An old-world style of transportation has returned to Napa: gondola rides.
Visitors and locals alike can enjoy outings on the Napa River on a Venetian-style touring boat service called Gondola Servizio.
“It’s a way to get out on the water and relax and do something really different,” said April Quinn, co-owner of Gondola Servizio.
Quinn owns the Oakland-based business with her former husband, Angelino Sandri.
Quinn and Sandri began providing authentic Venetian gondola rides piloted by a trained gondolier at Lake Merritt in Oakland in 1999.
Later, the two expanded Gondola Servizio to Napa, offering rides on the Napa River from a downtown dock. That dock was removed in 2006 to make room for flood-control improvements, and the gondola rides ended.
Now that a public dock has reopened at the Riverfront complex, the rides can resume.
“We’re really excited about returning,” said Quinn. “We were always successful” in Napa, she said.
“It feels great,” to start up again in Napa, said Sandri. “It’s been in the works for a long time.”
“The feedback we got was that they were excited to find something in downtown to do” – something romantic and a way to get out on the water, Quinn said.
“This is our break from wine tasting today” was another common comment, she said.
“For me, it’s a portal to history” and showcasing that history, said Sandri, adding that the gondolas of the past were like private limousines.
For the wealthy, “It was how people went to school, to work. For me, it was an entrance into an old world which I find really fascinating.”
Plus, “It’s not a typical date of a film and a restaurant,” he said.
This isn’t a “Disney” version of a gondola ride. The boats are authentic, made in Venice by trained craftsman. Each boat takes about nine months to build and then ship to the U.S.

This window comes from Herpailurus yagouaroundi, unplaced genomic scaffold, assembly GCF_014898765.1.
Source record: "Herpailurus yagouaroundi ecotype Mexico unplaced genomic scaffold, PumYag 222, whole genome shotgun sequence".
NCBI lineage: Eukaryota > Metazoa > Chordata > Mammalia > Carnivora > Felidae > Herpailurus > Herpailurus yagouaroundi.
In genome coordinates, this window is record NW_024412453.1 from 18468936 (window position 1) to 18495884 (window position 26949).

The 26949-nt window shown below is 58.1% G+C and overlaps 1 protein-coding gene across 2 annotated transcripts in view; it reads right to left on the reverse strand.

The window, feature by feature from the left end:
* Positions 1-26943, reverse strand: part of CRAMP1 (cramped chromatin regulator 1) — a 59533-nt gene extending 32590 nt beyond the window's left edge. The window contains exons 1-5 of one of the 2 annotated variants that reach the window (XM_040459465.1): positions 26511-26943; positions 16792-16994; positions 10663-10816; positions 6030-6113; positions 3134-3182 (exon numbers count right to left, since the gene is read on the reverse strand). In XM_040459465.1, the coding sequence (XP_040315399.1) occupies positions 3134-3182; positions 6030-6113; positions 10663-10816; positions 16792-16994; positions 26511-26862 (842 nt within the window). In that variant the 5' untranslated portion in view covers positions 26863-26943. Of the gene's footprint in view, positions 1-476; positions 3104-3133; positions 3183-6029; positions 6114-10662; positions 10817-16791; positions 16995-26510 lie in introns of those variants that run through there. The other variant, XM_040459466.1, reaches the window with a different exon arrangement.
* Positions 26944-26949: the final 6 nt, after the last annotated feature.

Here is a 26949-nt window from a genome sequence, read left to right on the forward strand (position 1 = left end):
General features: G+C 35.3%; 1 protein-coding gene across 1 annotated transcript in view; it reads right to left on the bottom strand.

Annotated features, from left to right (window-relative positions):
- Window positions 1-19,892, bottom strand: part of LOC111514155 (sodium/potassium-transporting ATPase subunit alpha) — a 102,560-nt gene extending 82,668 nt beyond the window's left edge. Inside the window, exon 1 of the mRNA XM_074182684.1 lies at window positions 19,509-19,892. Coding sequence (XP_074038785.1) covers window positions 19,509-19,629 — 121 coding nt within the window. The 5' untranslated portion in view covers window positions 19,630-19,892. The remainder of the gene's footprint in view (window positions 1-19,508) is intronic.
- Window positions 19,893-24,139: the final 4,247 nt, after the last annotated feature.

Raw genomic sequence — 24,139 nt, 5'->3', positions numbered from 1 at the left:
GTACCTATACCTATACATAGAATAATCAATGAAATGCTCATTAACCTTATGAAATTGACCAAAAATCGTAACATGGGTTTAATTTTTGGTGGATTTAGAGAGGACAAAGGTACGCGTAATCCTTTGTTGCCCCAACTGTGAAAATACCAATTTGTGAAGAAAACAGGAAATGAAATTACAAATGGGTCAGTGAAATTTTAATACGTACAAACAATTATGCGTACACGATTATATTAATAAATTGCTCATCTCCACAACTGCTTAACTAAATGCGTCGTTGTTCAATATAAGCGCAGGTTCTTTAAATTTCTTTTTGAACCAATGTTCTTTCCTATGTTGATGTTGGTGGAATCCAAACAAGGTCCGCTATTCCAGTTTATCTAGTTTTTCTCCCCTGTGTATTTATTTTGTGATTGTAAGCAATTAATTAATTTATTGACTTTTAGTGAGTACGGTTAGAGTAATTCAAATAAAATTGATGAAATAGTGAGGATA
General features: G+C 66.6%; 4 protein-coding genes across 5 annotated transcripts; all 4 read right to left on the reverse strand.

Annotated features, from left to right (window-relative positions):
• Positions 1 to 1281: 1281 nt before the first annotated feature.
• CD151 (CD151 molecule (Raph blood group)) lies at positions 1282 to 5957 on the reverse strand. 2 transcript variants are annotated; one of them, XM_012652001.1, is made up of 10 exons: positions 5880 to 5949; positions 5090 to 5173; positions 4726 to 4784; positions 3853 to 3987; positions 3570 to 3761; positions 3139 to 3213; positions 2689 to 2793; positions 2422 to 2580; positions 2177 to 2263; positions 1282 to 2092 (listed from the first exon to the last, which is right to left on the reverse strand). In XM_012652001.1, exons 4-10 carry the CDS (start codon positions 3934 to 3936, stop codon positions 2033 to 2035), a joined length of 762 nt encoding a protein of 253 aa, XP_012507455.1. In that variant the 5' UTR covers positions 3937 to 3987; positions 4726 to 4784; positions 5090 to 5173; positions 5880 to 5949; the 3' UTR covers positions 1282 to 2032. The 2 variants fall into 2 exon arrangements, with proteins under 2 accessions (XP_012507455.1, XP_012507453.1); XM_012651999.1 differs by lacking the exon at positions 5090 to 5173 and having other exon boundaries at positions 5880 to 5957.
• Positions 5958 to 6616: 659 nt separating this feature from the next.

The gondolas weigh about 1,500 pounds and are 38.5 feet long. The boats are flat bottomed, so they are stable, “and very safe,” she said.
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Many different kinds of wood, including oak, cherrywood, mahogany, larch, limewood, black walnut and beech are used to make the boats, said Sandri.
“Under the water line, elm (is used) because it doesn’t warp as much as oak might,” he said.
The inside of Gondola Servizio boats is left the natural wood color, while the outside is painted the traditional black.
“It’s a very elegant boat,” said Quinn.
Gondola Servizio has three gondolas and a smaller boat called a sandolo. A sandolo seats only two passengers, while a gondola can seat up to six.
Quinn declined to say how much the boats cost. “Trust me, it’s a lot,” she said.
One gondola from Gondola Servizio will be stationed in Napa.
Quinn and Sandri both have other day jobs. Quinn works at the Fairmont hotel. Sandri, who lived in Italy for more than 15 years, works as an Italian wine importer.
Their new boat recently arrived in a shipping container at the port of Oakland, said Quinn. Since then, the couple has been training their Napa gondolier, said Quinn.
“He’s someone who is a boater and very enthusiastic,” said Quinn. “He’s really excited to run the operation.”
Quinn cleared up a few common misconceptions about gondola rides.
First, historically, gondoliers don’t sing, she said. And they certainly don’t sing “O Sole Mio.” That’s not a Venetian song, she said – it’s a song from southern Italy.
Second, the boats aren’t tippy, she said. They have flat bottoms, which make for a smooth ride.
In addition, the boats are not pushed with poles, they are rowed with a sculling motion.
The boat rides will go up the Napa River, toward the CIA at Copia and then return, she said.